Likely emboldened by her senior colleague Dianne Feinstein’s power move of leaking the Fusion GPS Russia dossier testimony yesterday, Senator Kirsten Gillibrand (D-NY) made a bold power move of her own today, exercising her “blue slip prerogative” to block presidential judicial nominee Geoffrey Berman in Trump’s native New York.
Gillibrand intends not to sign her blue slip allowing Berman to be considered as a nominee to replace former New York U.S. Attorney Preet Bharara, whom Trump fired for refusing to engage in an inappropriately chummy relationship with him.
A statement from Gillibrand’s spokesman pointed to the highly irregular step Trump took in personally interviewing Berman and other New York U.S. Attorney candidates in October without anyone else present.
Berman, meanwhile, works for the same firm as Trump crony Rudy Giuliani.
Trump is terrified of being indicted in New York because, while he can pardon himself and his inner circle of federal crimes, he cannot do so for state crimes, of which the Big Apple is the alleged site of many.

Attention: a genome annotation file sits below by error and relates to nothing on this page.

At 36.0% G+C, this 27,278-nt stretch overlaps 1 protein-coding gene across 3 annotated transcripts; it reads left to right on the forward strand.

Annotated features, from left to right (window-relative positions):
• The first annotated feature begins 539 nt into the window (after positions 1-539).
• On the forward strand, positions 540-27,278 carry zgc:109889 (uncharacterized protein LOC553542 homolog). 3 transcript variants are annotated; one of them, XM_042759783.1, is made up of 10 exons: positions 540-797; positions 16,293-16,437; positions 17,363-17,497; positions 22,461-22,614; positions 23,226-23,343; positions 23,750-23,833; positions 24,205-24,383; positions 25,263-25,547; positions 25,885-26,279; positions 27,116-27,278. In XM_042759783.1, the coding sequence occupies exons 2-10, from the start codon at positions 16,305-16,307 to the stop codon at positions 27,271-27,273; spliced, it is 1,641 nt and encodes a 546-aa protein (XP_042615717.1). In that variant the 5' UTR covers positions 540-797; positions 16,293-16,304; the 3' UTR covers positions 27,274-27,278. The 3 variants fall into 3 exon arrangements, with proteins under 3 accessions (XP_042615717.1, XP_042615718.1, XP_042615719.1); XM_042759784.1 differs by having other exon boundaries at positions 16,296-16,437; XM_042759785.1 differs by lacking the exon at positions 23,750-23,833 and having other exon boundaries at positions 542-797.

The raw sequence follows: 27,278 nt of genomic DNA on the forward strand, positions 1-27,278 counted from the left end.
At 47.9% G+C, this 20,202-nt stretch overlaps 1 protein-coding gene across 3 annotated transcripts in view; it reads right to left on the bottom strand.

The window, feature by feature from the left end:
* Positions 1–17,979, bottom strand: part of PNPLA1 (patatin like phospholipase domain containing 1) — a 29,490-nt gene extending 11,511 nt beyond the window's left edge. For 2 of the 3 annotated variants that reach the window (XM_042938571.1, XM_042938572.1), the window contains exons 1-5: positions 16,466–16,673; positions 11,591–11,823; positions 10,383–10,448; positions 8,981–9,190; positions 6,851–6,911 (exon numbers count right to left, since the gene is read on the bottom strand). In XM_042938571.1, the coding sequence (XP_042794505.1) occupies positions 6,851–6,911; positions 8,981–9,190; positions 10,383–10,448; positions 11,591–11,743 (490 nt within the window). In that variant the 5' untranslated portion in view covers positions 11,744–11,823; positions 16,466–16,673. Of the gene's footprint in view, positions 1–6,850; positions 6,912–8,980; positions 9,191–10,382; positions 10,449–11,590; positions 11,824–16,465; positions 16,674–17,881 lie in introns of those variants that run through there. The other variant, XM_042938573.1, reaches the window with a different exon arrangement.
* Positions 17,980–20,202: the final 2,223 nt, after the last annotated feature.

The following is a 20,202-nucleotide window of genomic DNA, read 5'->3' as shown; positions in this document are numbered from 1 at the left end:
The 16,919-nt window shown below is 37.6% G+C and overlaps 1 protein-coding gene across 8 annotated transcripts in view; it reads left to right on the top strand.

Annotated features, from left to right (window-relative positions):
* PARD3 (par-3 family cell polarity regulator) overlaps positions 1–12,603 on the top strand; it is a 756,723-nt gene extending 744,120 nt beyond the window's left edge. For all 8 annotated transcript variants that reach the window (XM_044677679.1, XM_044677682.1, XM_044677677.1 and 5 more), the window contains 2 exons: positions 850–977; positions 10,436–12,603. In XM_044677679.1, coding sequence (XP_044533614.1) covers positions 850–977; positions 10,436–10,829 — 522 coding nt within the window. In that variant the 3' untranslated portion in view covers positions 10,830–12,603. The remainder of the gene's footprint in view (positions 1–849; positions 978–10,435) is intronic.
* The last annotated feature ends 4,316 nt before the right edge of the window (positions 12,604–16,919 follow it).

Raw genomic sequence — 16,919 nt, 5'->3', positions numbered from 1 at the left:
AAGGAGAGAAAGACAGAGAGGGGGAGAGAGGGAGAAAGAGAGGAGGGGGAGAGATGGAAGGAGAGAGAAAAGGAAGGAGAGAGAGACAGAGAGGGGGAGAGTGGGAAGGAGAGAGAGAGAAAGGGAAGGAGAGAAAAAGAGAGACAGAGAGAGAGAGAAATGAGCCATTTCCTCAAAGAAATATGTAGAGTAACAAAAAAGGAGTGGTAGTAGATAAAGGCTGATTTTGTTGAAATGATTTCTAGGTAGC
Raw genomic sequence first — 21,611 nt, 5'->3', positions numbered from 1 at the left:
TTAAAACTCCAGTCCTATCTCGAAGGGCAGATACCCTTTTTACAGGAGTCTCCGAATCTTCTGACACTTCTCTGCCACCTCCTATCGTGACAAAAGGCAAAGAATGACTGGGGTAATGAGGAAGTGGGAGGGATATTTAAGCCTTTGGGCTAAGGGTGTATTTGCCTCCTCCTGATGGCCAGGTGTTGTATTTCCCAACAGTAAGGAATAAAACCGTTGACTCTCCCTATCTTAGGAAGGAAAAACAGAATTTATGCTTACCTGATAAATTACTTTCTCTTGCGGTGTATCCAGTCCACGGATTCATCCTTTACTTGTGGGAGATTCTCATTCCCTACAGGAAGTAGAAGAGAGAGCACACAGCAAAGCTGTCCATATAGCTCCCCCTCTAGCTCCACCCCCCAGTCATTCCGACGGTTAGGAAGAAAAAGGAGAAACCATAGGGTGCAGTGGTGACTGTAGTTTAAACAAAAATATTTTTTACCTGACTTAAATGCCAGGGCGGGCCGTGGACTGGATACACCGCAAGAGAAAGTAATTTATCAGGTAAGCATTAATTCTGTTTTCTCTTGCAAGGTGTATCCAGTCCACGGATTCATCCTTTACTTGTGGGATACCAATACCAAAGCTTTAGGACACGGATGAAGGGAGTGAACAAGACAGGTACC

The president’s corrupt behavior with Berman follows the same M.O. he displayed in trying to ingratiate himself with Bharara and with FBI director James Comey, before he fired both of them for not helping him obstruct justice.
Senate Judiciary Committee chairman Chuck Grassley (R-IA) is trying to do away with the “blue slip” prerogative, in order to try to stop Democrats from blocking Trump’s judicial nominees, much in the same way he tried to conceal the Russia dossier testimony and recommended an investigation against American intelligence ally Christopher Steele — all in an effort to protect the Criminal-in-Chief from legal and political vulnerability.
However, Grassley has said he will honor Gillibrand’s blue slip prerogative in the case of Berman.
Gillibrand is the one Democrat who has fought Trump on every single political appointment and policy from Day One of his presidency, inviting his infamous insinuation that she had acted like a whore when she solicited campaign funds from him before he ran for president.
By blocking Trump’s corrupt nomination of a “friendly” New York judge, Gillibrand persists in her defense of America’s rule of law against the would-be autocrat currently occupying the Oval Office.
She has him cornered. If he defies her move, he racks up even more evidence of obstruction of justice.
By battling Gillibrand, Trump is just hastening his own political demise, while casting her as a national hero.